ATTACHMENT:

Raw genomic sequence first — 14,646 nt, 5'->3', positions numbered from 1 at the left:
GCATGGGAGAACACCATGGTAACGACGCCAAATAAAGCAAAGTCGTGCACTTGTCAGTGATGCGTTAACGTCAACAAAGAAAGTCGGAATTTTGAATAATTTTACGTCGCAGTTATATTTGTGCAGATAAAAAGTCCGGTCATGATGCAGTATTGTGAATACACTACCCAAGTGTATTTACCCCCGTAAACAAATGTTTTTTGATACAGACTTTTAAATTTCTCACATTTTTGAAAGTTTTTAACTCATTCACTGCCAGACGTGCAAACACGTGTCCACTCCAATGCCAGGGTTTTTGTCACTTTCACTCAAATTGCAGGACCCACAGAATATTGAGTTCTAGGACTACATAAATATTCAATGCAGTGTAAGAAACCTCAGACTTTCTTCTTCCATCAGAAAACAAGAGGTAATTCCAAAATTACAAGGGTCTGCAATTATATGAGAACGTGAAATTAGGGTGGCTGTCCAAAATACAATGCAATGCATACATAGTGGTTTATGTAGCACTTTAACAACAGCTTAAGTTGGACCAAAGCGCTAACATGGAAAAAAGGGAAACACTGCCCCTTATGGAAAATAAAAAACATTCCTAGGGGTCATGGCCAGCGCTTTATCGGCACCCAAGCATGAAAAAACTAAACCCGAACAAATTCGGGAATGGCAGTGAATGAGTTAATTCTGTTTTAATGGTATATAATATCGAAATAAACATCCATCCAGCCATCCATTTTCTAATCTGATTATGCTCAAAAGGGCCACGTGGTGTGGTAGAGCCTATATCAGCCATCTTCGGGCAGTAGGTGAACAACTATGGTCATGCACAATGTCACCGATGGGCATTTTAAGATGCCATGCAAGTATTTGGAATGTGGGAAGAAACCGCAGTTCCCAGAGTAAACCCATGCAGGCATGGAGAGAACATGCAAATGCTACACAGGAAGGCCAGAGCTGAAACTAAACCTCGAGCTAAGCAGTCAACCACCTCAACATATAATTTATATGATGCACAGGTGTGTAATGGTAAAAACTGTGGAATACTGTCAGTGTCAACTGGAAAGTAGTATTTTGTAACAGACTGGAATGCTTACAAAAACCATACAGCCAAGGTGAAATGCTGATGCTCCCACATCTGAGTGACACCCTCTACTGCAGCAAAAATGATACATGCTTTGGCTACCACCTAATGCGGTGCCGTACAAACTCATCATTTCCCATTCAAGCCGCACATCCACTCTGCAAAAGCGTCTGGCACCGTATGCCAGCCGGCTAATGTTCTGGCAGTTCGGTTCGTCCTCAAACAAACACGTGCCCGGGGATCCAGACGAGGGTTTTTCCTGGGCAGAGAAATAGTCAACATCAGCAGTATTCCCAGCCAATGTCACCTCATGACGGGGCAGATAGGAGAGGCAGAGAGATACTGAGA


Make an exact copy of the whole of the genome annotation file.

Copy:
Raw genomic sequence first — 14,646 nt, 5'->3', positions numbered from 1 at the left:
GCATGGGAGAACACCATGGTAACGACGCCAAATAAAGCAAAGTCGTGCACTTGTCAGTGATGCGTTAACGTCAACAAAGAAAGTCGGAATTTTGAATAATTTTACGTCGCAGTTATATTTGTGCAGATAAAAAGTCCGGTCATGATGCAGTATTGTGAATACACTACCCAAGTGTATTTACCCCCGTAAACAAATGTTTTTTGATACAGACTTTTAAATTTCTCACATTTTTGAAAGTTTTTAACTCATTCACTGCCAGACGTGCAAACACGTGTCCACTCCAATGCCAGGGTTTTTGTCACTTTCACTCAAATTGCAGGACCCACAGAATATTGAGTTCTAGGACTACATAAATATTCAATGCAGTGTAAGAAACCTCAGACTTTCTTCTTCCATCAGAAAACAAGAGGTAATTCCAAAATTACAAGGGTCTGCAATTATATGAGAACGTGAAATTAGGGTGGCTGTCCAAAATACAATGCAATGCATACATAGTGGTTTATGTAGCACTTTAACAACAGCTTAAGTTGGACCAAAGCGCTAACATGGAAAAAAGGGAAACACTGCCCCTTATGGAAAATAAAAAACATTCCTAGGGGTCATGGCCAGCGCTTTATCGGCACCCAAGCATGAAAAAACTAAACCCGAACAAATTCGGGAATGGCAGTGAATGAGTTAATTCTGTTTTAATGGTATATAATATCGAAATAAACATCCATCCAGCCATCCATTTTCTAATCTGATTATGCTCAAAAGGGCCACGTGGTGTGGTAGAGCCTATATCAGCCATCTTCGGGCAGTAGGTGAACAACTATGGTCATGCACAATGTCACCGATGGGCATTTTAAGATGCCATGCAAGTATTTGGAATGTGGGAAGAAACCGCAGTTCCCAGAGTAAACCCATGCAGGCATGGAGAGAACATGCAAATGCTACACAGGAAGGCCAGAGCTGAAACTAAACCTCGAGCTAAGCAGTCAACCACCTCAACATATAATTTATATGATGCACAGGTGTGTAATGGTAAAAACTGTGGAATACTGTCAGTGTCAACTGGAAAGTAGTATTTTGTAACAGACTGGAATGCTTACAAAAACCATACAGCCAAGGTGAAATGCTGATGCTCCCACATCTGAGTGACACCCTCTACTGCAGCAAAAATGATACATGCTTTGGCTACCACCTAATGCGGTGCCGTACAAACTCATCATTTCCCATTCAAGCCGCACATCCACTCTGCAAAAGCGTCTGGCACCGTATGCCAGCCGGCTAATGTTCTGGCAGTTCGGTTCGTCCTCAAACAAACACGTGCCCGGGGATCCAGACGAGGGTTTTTCCTGGGCAGAGAAATAGTCAACATCAGCAGTATTCCCAGCCAATGTCACCTCATGACGGGGCAGATAGGAGAGGCAGAGAGATACTGAGA